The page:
Korea Sees Need for More Nuclear Power Plants to Hit Net Zero

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South Korea will require more nuclear power plants to completely ditch coal and meet its climate targets, according to a state-controlled research institute.

Atomic power would need to account for 40% to 45% of electricity supply, from about 30% now, for Korea to zero out its emissions by mid-century, according to a report published by Korea Energy Information Culture Agency. Renewables would have to provide as much as 35%, from less than 10%, with natural gas and carbon-free sources such as hydrogen accounting for the remainder.

South Korea is among countries including the UK and the US that are studying the building of atomic power plants to reduce emissions. The Asian nation is facing a lift in electricity demand from industries including semiconductors, batteries and data centers and the energy ministry said in July that there’s a need for new reactors.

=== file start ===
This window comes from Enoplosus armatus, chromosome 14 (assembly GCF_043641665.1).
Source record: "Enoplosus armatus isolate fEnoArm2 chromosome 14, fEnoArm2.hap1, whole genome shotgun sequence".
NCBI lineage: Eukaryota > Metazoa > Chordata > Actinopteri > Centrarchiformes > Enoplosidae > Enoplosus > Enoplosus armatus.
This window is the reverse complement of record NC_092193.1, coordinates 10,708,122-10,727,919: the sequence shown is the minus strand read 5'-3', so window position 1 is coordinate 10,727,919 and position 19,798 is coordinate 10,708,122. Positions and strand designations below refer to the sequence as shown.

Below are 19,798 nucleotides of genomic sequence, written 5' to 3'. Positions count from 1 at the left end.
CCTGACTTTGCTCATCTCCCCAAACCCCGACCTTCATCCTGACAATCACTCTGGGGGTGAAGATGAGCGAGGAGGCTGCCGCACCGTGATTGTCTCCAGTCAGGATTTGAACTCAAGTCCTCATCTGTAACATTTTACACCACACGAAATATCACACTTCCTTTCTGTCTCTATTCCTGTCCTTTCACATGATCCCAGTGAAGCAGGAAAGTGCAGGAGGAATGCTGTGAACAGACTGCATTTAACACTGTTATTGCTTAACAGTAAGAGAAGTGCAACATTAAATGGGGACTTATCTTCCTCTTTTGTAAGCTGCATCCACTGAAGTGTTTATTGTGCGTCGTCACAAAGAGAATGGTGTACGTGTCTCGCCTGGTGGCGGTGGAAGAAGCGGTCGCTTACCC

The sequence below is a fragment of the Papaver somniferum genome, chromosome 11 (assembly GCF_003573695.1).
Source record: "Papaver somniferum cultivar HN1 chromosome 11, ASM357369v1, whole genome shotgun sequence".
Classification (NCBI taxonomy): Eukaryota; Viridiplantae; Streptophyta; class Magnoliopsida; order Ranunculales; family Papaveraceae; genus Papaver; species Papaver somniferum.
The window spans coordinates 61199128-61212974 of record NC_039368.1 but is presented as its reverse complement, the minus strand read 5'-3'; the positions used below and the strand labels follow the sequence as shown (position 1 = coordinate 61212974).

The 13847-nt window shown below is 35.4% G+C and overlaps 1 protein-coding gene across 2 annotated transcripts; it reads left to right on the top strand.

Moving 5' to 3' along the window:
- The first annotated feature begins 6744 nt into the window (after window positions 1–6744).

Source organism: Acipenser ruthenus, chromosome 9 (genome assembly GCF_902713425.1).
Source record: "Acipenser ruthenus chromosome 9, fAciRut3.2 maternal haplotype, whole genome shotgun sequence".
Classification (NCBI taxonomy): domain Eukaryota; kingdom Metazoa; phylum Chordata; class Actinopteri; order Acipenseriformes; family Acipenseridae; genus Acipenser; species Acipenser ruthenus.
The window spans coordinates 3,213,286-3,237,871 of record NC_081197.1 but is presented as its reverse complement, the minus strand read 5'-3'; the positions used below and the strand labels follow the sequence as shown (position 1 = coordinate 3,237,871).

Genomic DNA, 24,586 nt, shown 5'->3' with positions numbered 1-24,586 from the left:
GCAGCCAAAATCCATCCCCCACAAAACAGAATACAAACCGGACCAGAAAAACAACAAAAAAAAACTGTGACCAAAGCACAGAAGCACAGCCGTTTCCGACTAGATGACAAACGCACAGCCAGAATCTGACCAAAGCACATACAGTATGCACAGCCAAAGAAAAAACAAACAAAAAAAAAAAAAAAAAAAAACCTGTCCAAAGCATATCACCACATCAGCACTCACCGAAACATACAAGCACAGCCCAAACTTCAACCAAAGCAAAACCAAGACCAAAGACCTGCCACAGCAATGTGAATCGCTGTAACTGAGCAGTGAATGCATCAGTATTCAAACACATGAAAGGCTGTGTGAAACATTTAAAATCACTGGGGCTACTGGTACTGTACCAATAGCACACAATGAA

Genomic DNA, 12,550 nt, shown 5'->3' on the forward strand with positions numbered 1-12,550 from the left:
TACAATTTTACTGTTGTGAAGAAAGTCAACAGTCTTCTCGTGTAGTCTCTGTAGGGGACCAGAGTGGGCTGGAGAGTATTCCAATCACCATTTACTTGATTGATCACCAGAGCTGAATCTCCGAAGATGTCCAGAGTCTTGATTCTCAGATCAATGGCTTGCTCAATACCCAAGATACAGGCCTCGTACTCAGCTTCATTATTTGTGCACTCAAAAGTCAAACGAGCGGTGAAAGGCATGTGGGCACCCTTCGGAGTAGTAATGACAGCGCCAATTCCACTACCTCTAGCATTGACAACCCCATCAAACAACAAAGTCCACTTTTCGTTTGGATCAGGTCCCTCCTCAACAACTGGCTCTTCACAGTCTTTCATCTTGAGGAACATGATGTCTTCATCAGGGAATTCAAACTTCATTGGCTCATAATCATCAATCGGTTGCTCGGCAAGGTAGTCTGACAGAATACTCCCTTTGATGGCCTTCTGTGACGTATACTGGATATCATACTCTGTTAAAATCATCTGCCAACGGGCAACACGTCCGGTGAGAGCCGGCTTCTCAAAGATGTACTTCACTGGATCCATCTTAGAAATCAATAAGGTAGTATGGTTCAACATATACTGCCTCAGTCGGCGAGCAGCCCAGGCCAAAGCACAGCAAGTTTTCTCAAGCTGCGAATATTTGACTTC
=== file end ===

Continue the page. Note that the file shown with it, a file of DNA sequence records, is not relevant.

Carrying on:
“To ensure a stable supply of power while trying to hit net zero, we’d have to rely on nuclear,” Jegarl Seong, a chief researcher at the Korea Electric Power Research Institute and the lead author of the paper, said in an interview. “‘Of course, we also need to ramp up clean energy and other carbon-free sources while working on the expansion of the power grid to meet surging electricity demand.” 

The government is weighing plans to start work on new nuclear reactors from as early as this year, which will be reflected in this year’s 11th Basic Plan for Long-Term Electricity Supply and Demand. 

©2024 Bloomberg L.P.

By Heesu Lee


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